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The WHO-5 Wellbeing index performed the best in screening for depression in primary care
  1. Brian A Primack, MD, EdM
  1. University of Pittsburgh School of Medicine
 Pittsburgh, Pennsylvania, USA

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 QUESTION: In the setting of primary care, what is the accuracy of screening questionnaires in identifying depression compared with the accuracy of clinical diagnosis without the aid of questionnaires?

    Design

    Blinded comparison of unaided clinical diagnosis and 3 screening questionnaires with a standardised psychiatric interview.

    Setting

    18 primary care practices in Germany.

    Patients

    431 patients {18–88 years of age (mean age 52.6 y, 63% women)}* who were attending the practices on 1 given day and agreed to complete 3 screening questionnaires.

    Description of tests and diagnostic standard

    Before being seen by a physician, patients completed 3 screening questionnaires: the depression module of the Brief Patient Health Questionnaire (PHQ-9), the General Health Questionnaire, and the World Health Organization (WHO) Wellbeing Index (WHO-5). Physicians treating the patients completed an encounter form to record a clinical assessment, blinded to the screening results. Within 6 days of their visit, patients were contacted via telephone by a psychologist who was blinded to the screening results and physician assessment, for a standardised psychiatric interview using the Composite International Diagnostic Interview.

    Main outcome measures

    Sensitivity, specificity, and predictive values of the 3 depression screening tools and physicians’ unaided clinical diagnosis.

    Main results

    The diagnostic performances of the tests are in the table. The WHO-5 had the greatest sensitivity and negative predictive value of the tests and clinical assessment.

    Diagnostic characteristics of 3 screening questionnaires and unaided clinical diagnosis for detecting depression†

    Conclusions

    In primary care, the World Health Organization Wellbeing Index (WHO-5) performed better than 2 other questionnaires and unaided clinical diagnosis as a depression screening tool. More cases of depression could be identified by using the WHO-5.

    Commentary

    In May 2002, the US Preventive Services Task Force recommended screening all adults for depression. In this study, Henkel et al provide a timely and useful model for evaluating different screening measures. They find that unaided primary care providers detect depression with only 65% sensitivity, emphasising the need for depression screening tests.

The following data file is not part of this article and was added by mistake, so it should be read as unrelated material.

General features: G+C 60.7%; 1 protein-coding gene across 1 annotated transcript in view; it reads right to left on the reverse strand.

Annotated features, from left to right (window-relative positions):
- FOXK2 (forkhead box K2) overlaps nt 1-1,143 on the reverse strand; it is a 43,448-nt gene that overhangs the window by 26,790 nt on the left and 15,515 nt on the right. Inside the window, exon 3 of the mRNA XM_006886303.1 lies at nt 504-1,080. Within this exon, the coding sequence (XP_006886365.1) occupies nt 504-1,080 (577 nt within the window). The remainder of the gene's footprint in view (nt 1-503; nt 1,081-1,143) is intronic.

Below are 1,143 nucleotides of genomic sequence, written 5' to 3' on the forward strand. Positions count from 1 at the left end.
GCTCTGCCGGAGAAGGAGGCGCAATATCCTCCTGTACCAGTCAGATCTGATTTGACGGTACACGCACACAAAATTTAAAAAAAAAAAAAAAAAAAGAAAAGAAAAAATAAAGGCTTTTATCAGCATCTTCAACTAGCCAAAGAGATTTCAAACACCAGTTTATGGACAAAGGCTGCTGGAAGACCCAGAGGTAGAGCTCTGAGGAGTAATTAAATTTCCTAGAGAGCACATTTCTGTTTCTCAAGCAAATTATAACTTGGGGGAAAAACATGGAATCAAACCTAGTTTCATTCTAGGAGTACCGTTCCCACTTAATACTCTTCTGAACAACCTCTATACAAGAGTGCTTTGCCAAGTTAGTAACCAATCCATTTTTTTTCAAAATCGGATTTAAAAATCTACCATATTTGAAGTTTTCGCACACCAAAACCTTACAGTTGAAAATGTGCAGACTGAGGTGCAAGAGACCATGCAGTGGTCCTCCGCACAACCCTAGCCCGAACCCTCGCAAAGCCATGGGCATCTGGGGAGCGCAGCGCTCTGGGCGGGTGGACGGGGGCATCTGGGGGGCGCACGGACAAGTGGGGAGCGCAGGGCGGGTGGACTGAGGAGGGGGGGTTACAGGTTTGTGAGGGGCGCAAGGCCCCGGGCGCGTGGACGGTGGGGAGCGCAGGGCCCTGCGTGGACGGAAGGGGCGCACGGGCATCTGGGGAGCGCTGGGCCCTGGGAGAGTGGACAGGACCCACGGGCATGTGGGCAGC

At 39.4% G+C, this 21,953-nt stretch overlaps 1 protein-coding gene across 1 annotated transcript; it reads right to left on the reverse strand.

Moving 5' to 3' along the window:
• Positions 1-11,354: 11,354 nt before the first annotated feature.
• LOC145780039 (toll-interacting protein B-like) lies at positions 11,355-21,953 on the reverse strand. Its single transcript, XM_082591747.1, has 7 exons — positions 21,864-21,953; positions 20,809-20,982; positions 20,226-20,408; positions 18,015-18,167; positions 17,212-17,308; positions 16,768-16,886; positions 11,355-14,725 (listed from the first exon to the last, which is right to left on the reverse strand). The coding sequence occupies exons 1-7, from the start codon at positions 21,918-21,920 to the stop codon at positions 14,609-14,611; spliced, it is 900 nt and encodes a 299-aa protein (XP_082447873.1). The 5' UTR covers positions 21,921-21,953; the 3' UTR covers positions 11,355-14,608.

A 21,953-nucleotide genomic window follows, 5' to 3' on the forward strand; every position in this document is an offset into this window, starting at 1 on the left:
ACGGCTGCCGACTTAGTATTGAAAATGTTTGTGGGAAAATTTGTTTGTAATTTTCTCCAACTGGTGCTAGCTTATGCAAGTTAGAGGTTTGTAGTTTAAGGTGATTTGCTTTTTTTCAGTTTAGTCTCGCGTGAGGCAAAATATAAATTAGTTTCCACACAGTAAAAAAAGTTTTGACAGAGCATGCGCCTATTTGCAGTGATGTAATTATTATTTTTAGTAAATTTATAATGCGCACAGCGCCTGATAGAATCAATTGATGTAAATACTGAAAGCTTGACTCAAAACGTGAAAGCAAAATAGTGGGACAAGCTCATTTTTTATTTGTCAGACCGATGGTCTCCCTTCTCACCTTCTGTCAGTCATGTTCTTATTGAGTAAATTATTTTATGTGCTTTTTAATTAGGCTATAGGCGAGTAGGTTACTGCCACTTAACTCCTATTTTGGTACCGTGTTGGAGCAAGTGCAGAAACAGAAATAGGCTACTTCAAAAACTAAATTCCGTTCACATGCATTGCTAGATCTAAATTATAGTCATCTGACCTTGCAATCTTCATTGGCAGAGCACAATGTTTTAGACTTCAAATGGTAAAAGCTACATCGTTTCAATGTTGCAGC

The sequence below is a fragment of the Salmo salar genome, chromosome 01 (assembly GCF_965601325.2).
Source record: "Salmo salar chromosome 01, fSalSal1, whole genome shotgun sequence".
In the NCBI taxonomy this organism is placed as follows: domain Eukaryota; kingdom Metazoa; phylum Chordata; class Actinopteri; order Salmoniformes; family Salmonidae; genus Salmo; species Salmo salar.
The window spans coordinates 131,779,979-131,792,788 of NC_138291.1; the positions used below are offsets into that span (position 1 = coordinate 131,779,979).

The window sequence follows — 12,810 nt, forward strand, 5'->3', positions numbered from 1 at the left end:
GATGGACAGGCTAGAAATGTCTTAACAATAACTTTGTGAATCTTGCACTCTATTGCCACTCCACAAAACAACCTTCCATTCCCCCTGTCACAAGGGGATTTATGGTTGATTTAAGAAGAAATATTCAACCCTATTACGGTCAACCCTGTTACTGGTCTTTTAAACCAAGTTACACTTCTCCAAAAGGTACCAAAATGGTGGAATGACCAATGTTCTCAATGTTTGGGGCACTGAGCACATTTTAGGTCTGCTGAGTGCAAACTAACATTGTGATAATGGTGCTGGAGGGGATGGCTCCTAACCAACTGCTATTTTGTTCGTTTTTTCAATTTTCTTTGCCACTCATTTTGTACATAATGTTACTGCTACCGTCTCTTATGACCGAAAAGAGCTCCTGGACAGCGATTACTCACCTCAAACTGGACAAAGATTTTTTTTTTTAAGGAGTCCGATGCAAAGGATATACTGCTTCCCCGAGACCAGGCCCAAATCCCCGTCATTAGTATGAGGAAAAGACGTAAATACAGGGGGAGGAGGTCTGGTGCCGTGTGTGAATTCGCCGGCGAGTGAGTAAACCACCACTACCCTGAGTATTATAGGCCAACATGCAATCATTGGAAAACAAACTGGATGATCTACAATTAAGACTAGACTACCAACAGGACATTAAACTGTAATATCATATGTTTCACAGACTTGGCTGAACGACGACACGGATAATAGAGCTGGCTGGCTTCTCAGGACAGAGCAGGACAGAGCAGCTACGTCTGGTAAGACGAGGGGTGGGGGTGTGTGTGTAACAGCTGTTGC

Of the 3 tests evaluated, it is not surprising that the WHO-5 had the best sensitivity and negative predictive value, since it is perhaps the broadest of the measures.1 Participants are asked to agree or disagree with such statements as “I feel calm and relaxed.” Such general statements improve sensitivity and negative predictive value at the cost of specificity and positive predictive value.

    However, others still prefer the PHQ-9 as an overall screening test. It has been found to have sensitivity and specificity as high as 88% each, and despite its brevity, to be useful in grading the severity of depression.2

    Other screening tests not used in this study also merit consideration for further study. One clinically useful measure is the BDI-PC (Beck Depression Inventory for Primary Care).3 It consists of 7 questions and can be completed in a few minutes. Since brevity is indeed important in the primary care arena, the 2 question PRIME-MD (Primary Care Evaluation of Mental Disorders) depression screen, which has been shown to be useful when combined with a 4 question follow up screen, should also be further evaluated.4

    Finally, it is essential to compare the utility of the various depression screening measures in different populations, because patients of different ages, sexes, and cultural backgrounds respond differently to such screens.5

    References

    View Abstract

    Footnotes

    • Sources of funding: German Federal Research Ministry; Pfizer; Novartis.

    • For correspondence: Dr V Henkel, Ludwig-Maximilians-University Munich, Munich, Germany. verena.henkel{at}psy.med.uni-muenchen.de

    • Abstract and commentary also appear in ACP Journal Club.

    • * Information provided by author.

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